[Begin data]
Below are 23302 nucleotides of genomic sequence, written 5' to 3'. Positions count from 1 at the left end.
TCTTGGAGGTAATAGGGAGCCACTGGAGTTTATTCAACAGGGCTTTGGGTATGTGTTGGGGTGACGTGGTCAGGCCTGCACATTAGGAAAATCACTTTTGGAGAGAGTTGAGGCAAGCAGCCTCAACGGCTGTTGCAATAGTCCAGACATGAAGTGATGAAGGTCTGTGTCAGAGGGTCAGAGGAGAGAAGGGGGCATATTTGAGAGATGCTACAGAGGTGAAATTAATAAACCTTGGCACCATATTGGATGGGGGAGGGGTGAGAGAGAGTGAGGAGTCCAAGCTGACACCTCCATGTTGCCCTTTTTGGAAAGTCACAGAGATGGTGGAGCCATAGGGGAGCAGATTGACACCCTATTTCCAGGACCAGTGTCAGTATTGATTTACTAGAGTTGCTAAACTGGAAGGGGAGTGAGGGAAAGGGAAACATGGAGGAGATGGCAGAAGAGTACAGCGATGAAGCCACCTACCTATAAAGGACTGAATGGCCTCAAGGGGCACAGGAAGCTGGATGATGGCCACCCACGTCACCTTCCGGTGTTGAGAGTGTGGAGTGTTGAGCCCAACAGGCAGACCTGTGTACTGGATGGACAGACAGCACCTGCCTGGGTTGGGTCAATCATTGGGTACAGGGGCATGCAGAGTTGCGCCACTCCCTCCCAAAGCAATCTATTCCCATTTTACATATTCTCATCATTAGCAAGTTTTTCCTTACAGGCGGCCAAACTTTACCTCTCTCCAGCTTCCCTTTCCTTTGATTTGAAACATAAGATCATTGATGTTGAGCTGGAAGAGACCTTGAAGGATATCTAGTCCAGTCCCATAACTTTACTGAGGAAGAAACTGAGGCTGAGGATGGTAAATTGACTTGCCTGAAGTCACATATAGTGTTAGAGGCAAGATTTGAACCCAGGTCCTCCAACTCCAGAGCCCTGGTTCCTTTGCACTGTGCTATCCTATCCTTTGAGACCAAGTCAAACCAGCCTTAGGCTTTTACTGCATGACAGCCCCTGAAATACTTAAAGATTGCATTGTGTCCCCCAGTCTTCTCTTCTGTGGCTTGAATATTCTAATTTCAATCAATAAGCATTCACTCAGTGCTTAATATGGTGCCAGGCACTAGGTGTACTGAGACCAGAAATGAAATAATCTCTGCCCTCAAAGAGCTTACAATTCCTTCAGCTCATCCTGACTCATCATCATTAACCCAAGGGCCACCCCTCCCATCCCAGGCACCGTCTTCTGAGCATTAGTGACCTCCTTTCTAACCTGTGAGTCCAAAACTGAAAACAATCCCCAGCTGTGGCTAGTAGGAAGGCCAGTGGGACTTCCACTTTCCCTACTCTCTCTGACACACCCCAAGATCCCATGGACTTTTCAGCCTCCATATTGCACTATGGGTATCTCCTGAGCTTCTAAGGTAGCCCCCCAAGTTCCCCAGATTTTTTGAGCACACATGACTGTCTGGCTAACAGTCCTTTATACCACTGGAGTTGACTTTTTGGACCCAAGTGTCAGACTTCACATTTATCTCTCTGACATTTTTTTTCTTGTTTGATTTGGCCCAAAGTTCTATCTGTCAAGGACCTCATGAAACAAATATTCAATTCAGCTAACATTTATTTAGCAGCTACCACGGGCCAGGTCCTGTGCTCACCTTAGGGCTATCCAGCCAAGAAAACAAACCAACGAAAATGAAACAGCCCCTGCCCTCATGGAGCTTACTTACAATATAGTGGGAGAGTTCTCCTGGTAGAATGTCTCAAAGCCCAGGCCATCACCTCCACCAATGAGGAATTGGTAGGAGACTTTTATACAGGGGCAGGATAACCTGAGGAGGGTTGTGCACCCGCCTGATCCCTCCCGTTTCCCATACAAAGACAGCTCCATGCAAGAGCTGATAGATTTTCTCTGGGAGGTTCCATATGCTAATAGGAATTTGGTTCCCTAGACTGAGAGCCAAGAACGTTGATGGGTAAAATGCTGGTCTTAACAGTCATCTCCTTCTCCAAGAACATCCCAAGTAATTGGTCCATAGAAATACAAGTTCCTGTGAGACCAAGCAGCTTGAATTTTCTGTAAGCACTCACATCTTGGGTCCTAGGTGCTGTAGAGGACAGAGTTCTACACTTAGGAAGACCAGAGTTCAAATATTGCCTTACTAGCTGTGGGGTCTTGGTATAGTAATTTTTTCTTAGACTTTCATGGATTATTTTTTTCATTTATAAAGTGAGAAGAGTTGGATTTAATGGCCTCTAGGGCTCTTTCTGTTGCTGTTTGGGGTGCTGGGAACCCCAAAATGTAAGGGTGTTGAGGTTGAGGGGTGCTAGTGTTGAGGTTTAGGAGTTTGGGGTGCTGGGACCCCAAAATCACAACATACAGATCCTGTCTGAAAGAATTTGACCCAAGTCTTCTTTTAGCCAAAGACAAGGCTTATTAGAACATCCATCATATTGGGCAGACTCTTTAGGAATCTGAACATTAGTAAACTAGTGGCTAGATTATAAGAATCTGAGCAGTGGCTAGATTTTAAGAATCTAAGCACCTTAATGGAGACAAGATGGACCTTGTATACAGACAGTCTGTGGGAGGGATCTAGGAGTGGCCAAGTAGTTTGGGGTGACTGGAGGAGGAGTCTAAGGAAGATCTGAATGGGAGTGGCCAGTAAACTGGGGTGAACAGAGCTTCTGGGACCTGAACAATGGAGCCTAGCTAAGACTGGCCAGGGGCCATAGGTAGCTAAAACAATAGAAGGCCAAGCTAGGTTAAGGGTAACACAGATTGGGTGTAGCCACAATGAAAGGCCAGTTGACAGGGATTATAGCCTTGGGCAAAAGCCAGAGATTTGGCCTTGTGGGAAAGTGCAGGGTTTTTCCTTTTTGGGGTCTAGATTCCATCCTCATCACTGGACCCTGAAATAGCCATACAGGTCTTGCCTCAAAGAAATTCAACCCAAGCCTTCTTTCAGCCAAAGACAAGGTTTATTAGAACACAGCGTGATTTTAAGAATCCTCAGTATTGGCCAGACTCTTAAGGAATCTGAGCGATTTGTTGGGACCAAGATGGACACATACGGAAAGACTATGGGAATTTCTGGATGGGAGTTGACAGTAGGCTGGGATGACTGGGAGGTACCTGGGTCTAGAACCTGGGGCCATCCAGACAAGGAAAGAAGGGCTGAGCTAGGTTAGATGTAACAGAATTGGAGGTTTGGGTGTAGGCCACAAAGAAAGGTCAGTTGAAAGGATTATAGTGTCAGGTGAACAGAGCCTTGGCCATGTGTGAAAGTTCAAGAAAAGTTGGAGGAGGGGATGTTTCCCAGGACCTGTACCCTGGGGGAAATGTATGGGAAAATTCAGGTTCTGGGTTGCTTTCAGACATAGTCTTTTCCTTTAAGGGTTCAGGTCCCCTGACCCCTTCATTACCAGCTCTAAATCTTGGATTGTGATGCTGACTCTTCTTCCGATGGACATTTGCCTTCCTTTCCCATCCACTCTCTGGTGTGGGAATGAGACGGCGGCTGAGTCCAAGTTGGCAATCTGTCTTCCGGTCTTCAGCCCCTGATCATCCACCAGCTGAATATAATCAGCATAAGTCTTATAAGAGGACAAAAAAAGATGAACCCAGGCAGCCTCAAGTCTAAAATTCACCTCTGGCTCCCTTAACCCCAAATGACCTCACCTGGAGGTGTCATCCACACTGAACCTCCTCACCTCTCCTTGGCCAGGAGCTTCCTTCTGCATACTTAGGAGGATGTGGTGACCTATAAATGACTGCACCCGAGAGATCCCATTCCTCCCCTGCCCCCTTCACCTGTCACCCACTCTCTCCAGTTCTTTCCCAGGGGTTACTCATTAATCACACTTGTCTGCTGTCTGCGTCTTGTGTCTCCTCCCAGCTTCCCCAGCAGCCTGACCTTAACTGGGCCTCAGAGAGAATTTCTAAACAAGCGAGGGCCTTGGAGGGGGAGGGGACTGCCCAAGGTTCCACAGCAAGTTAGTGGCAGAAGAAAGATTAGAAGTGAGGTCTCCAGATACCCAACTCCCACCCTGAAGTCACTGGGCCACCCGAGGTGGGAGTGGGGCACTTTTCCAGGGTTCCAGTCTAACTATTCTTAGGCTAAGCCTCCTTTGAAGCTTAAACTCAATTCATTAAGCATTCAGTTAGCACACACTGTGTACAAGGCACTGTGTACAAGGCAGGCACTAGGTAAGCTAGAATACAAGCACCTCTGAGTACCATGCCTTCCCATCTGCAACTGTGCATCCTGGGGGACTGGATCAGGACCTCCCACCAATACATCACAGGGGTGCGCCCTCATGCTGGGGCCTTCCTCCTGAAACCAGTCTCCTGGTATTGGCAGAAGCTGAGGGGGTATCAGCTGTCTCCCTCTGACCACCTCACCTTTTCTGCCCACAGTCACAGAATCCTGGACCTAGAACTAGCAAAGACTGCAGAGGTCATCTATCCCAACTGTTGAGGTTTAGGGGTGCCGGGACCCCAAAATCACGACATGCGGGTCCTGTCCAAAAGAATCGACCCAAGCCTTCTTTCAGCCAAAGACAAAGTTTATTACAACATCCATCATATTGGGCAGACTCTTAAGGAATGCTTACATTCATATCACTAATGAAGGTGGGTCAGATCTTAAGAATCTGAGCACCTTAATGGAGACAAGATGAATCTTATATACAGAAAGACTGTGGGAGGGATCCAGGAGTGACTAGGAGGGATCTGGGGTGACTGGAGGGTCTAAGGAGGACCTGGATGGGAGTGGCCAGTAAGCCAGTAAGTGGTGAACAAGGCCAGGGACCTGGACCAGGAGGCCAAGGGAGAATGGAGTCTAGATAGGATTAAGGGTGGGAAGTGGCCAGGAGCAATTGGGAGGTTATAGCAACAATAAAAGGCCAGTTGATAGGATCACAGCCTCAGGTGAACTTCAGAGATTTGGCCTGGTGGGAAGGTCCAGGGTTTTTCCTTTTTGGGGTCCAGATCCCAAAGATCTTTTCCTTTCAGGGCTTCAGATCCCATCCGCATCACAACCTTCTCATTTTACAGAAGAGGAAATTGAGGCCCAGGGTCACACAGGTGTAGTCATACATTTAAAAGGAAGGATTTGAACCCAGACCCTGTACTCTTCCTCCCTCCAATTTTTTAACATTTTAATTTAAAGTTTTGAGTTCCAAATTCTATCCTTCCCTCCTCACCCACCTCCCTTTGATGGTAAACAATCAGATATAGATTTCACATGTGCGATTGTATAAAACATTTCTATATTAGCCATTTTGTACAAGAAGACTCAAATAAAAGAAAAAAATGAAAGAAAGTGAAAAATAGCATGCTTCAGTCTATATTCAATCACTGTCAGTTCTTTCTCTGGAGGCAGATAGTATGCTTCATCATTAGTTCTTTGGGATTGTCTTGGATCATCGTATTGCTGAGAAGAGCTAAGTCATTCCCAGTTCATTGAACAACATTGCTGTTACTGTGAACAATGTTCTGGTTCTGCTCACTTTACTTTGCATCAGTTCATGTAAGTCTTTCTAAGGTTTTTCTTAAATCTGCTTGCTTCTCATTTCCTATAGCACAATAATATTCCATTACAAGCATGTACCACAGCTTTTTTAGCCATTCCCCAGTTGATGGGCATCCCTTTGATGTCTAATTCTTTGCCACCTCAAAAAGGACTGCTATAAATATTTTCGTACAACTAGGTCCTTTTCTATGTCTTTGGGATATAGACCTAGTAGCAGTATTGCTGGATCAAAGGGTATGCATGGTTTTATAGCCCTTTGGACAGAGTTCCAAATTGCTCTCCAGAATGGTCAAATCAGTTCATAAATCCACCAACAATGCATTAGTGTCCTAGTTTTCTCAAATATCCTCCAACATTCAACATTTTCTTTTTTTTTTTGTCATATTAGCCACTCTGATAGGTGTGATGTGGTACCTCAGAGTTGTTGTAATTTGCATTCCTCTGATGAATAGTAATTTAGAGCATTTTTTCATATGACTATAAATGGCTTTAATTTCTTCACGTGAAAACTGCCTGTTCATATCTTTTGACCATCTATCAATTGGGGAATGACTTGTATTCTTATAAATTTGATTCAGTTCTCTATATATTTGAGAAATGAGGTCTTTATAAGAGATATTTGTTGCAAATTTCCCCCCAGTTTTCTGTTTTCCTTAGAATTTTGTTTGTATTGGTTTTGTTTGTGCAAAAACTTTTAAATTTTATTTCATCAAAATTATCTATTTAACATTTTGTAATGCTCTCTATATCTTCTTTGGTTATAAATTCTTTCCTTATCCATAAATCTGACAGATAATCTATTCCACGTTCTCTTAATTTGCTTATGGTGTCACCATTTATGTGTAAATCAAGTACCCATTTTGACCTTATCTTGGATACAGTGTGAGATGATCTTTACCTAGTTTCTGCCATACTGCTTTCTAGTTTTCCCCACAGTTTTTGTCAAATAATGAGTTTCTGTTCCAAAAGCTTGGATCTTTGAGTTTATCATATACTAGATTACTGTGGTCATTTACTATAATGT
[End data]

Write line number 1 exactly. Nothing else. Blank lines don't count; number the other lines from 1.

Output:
Below are 23302 nucleotides of genomic sequence, written 5' to 3'. Positions count from 1 at the left end.